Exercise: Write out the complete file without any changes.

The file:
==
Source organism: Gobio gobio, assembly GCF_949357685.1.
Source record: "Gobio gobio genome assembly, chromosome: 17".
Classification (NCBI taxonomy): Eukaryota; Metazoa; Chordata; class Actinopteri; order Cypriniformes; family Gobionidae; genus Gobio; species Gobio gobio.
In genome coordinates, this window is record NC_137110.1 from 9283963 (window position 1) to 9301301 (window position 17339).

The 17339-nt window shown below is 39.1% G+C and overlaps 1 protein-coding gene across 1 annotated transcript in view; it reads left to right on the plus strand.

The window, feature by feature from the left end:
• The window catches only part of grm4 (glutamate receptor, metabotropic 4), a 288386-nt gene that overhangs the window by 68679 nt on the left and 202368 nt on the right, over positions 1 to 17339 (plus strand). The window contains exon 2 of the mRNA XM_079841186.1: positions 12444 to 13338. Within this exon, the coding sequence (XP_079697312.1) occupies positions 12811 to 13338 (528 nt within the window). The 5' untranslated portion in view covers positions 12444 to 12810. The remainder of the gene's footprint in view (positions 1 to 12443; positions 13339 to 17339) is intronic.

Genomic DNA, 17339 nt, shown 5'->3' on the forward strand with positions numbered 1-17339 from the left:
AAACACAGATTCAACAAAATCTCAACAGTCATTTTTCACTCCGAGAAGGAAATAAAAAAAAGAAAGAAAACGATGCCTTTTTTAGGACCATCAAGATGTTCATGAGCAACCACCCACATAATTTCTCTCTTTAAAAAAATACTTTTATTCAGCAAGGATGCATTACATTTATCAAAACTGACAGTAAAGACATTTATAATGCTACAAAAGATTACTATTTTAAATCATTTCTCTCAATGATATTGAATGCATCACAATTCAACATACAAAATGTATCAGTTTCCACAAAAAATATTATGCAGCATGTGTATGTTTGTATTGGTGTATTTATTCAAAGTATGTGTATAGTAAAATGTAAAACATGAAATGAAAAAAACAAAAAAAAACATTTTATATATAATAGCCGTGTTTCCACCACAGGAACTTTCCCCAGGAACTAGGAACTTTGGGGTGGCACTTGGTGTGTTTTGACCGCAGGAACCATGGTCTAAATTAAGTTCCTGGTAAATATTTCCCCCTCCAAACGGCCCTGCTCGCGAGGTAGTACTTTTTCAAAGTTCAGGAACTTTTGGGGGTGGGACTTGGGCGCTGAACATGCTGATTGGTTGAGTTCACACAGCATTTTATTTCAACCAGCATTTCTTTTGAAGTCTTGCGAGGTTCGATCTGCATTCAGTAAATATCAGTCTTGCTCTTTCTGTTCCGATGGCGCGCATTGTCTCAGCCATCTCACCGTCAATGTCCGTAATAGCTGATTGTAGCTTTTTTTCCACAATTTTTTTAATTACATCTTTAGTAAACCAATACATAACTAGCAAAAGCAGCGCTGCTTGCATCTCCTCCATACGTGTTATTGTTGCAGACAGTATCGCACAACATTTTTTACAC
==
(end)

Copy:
Source organism: Gobio gobio, assembly GCF_949357685.1.
Source record: "Gobio gobio genome assembly, chromosome: 17".
Classification (NCBI taxonomy): Eukaryota; Metazoa; Chordata; class Actinopteri; order Cypriniformes; family Gobionidae; genus Gobio; species Gobio gobio.
In genome coordinates, this window is record NC_137110.1 from 9283963 (window position 1) to 9301301 (window position 17339).

The 17339-nt window shown below is 39.1% G+C and overlaps 1 protein-coding gene across 1 annotated transcript in view; it reads left to right on the plus strand.

The window, feature by feature from the left end:
• The window catches only part of grm4 (glutamate receptor, metabotropic 4), a 288386-nt gene that overhangs the window by 68679 nt on the left and 202368 nt on the right, over positions 1 to 17339 (plus strand). The window contains exon 2 of the mRNA XM_079841186.1: positions 12444 to 13338. Within this exon, the coding sequence (XP_079697312.1) occupies positions 12811 to 13338 (528 nt within the window). The 5' untranslated portion in view covers positions 12444 to 12810. The remainder of the gene's footprint in view (positions 1 to 12443; positions 13339 to 17339) is intronic.

Genomic DNA, 17339 nt, shown 5'->3' on the forward strand with positions numbered 1-17339 from the left:
AAACACAGATTCAACAAAATCTCAACAGTCATTTTTCACTCCGAGAAGGAAATAAAAAAAAGAAAGAAAACGATGCCTTTTTTAGGACCATCAAGATGTTCATGAGCAACCACCCACATAATTTCTCTCTTTAAAAAAATACTTTTATTCAGCAAGGATGCATTACATTTATCAAAACTGACAGTAAAGACATTTATAATGCTACAAAAGATTACTATTTTAAATCATTTCTCTCAATGATATTGAATGCATCACAATTCAACATACAAAATGTATCAGTTTCCACAAAAAATATTATGCAGCATGTGTATGTTTGTATTGGTGTATTTATTCAAAGTATGTGTATAGTAAAATGTAAAACATGAAATGAAAAAAACAAAAAAAAACATTTTATATATAATAGCCGTGTTTCCACCACAGGAACTTTCCCCAGGAACTAGGAACTTTGGGGTGGCACTTGGTGTGTTTTGACCGCAGGAACCATGGTCTAAATTAAGTTCCTGGTAAATATTTCCCCCTCCAAACGGCCCTGCTCGCGAGGTAGTACTTTTTCAAAGTTCAGGAACTTTTGGGGGTGGGACTTGGGCGCTGAACATGCTGATTGGTTGAGTTCACACAGCATTTTATTTCAACCAGCATTTCTTTTGAAGTCTTGCGAGGTTCGATCTGCATTCAGTAAATATCAGTCTTGCTCTTTCTGTTCCGATGGCGCGCATTGTCTCAGCCATCTCACCGTCAATGTCCGTAATAGCTGATTGTAGCTTTTTTTCCACAATTTTTTTAATTACATCTTTAGTAAACCAATACATAACTAGCAAAAGCAGCGCTGCTTGCATCTCCTCCATACGTGTTATTGTTGCAGACAGTATCGCACAACATTTTTTACAC